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LastPass source code, blueprints stolen by intruder

Internal source code and documents have been stolen from LastPass by a cyber-thief.

The password manager maker said on Thursday that someone broke into one of its developer’s accounts, and used that gained access to proprietary data.

The biz, a big beast in the security world and based in Massachusetts, insisted that its users’ passwords were still safe, adding that the theft took place about two weeks ago. LastPass is said to have more than 25 million users and 80,000 business customers.

“We have determined that an unauthorized party gained access to portions of the LastPass development environment through a single compromised developer account and took portions of source code and some proprietary LastPass technical information,” CEO Karim Toubba said in a statement.

“Our products and services are operating normally.”

Toubba added:

The break-in became apparent, we’re told, after “some unusual activity” was detected in the development area of LastPass’s computer network. The software house said it had contained the security breach, taken steps to prevent it happening again, and contacted outside infosec experts for help.


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The chief exec said his outfit may take further steps to shore up its network defenses.

LastPass offers a software vault that stores your username and password pairs for logging into websites, saving you from having to memorize lots of long complex strings: you can create unique and tough to crack passwords for each site account and have them saved in your vault. A master passphrase is needed to unlock and use these credentials. All you have to do is remember that phrase.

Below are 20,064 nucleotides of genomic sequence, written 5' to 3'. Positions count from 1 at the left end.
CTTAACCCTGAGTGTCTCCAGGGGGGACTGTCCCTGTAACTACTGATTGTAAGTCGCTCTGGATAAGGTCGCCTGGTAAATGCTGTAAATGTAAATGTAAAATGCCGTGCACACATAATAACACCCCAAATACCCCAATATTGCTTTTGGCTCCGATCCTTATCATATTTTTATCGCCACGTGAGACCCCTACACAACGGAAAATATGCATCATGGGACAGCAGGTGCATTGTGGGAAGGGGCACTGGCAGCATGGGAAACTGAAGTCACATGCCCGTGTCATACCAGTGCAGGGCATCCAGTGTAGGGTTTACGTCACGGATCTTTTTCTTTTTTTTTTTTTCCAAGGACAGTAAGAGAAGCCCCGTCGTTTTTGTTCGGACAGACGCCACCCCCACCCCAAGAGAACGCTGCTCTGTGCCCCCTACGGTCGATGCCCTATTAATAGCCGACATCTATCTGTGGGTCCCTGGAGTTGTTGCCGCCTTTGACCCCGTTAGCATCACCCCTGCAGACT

We’re told that these master passwords are still safe, and haven’t been accessed, despite this month’s intrusion, and the contents of people’s vaults are also untouched. Instead, folks are told to sit tight and relax.

“Our investigation has shown no evidence of any unauthorized access to customer data in our production environment,” LastPass said in a statement. “At this time, we don’t recommend any action on behalf of our users or administrators.”

That said, LastPass has not been blunder free over the years. In 2019, it fixed a bug websites could exploit to steal passwords for accounts on other sites, it had a serious password-leaking flaw in its code in 2017, and so on. ®